Canadian Parliament Rejects Proposal to Provide Free Dental Care

Dentistry Today
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Canada’s Parliament has rejected a proposal by the New Democrat Party (NDP) to provide free dental coverage to 6.7 million people who make less than $90,000 a year by a vote of 285 to 36.

“Canadians across the country are struggling to afford a visit to the dentist. They need the government to have their backs instead of making excuses while refusing to help,” said NDP leader Jagmeet Singh.

“In the last year, the Liberal government gave billions of dollars in subsidies to large corporations and refused to put a wealth tax on the ultra-rich to ensure they’re paying their fair share. But when it’s time to help seniors, students, and single moms get the dental care they deserve, the answer from the Liberals is no,” Singh said.

“It couldn’t be clearer that the Liberal government is more interested in helping the ultra-rich than everyday Canadians. It’s not good enough. New Democrats will keep fighting for Canadians to get the healthcare services they need,” he continued.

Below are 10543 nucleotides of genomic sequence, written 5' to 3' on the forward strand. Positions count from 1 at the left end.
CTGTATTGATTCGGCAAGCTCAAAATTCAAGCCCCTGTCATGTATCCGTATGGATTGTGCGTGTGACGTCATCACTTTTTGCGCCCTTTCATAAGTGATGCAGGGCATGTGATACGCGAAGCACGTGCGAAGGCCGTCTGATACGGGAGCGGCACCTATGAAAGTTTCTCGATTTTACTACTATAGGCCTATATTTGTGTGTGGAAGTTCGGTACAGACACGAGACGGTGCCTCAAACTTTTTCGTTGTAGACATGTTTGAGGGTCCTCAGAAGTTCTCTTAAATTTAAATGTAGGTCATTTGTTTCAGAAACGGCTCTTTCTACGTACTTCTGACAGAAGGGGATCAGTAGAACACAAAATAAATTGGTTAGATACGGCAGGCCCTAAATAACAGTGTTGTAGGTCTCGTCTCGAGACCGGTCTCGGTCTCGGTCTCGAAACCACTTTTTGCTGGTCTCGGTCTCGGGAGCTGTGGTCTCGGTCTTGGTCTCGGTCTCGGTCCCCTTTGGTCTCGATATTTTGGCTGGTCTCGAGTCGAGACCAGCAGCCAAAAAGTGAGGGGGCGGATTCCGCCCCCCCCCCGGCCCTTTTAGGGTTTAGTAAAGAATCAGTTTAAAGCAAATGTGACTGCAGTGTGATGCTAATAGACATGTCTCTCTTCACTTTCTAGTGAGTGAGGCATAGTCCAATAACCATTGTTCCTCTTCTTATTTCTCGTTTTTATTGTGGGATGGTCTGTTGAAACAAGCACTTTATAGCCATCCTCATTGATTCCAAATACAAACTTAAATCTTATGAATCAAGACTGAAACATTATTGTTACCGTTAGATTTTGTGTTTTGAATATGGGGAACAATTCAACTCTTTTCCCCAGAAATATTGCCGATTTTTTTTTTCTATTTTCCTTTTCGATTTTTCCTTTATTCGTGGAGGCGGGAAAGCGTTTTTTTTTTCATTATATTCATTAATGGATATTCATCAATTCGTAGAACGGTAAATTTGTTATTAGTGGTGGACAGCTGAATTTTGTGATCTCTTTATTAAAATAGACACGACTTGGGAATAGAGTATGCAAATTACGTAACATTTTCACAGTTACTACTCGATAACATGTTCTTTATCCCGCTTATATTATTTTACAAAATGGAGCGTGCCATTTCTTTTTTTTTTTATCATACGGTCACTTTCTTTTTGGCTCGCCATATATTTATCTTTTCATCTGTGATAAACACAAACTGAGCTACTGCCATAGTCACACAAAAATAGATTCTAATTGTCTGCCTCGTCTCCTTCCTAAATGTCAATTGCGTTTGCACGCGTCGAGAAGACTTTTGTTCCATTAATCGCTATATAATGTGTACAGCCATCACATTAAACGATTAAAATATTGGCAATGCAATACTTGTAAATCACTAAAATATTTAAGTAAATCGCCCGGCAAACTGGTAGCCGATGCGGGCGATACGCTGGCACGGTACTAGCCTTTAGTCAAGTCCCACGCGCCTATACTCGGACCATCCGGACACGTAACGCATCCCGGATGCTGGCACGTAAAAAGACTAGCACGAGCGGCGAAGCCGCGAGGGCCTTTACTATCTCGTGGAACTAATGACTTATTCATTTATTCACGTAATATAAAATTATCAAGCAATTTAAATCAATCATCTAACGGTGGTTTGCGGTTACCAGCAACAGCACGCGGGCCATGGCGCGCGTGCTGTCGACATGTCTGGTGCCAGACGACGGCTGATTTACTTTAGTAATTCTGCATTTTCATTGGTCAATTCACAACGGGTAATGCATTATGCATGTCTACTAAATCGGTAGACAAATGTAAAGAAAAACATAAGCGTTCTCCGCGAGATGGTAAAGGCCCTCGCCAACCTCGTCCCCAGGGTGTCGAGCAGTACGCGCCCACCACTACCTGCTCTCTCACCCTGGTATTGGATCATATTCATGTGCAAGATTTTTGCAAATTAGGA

Liberal, Conservative, and Bloc members of Parliament rejected the proposal, the NDP said, even though one in five Canadians skip dental visits because they can’t afford them. The NDP also said that people across Canada are going to emergency rooms for dental pain when they really need to see a dentist.

“Though I have spoken to figures that indicate access issues exist, this data is limited, often quite dated, and not available equally across the country,” said Minister of Parliament Francis Drouin, a member of the Liberal Party.

“We do not have full comprehensive data on unmet dental care needs at a national level, nor do we have a full understanding of the need of various subpopulations. This is why our government has committed to support a parliamentary study on the issue,” Drouin said.

“Healthcare is a shared responsibility between the provinces and the federal government. The Supreme Court has made that very clear,” said Minister of Parliament Jack Harris, a member of the NDP, who introduced the proposal to Parliament.

“The government had an opportunity to show some real leadership by working with us to improve people’s health and their quality of life. Instead, they’re claiming that they just haven’t gotten around to collecting enough data on the situation,” Harris said.

“The need is urgent, and there is a cost to doing nothing. The government’s choice not to help people who can’t afford dental services has serious consequences for Canadians’ health, and it also costs the healthcare system to treat the infections and complications that occur,” he said

“There are also reports of over $1 billion of lost productivity annually due to untreated oral health issues. It is Canadians who are paying the price for the government’s lack of leadership,” Harris said.

According to the independent Office of the Parliamentary Budget Officer, the proposal would have cost $1.5 billion a year.

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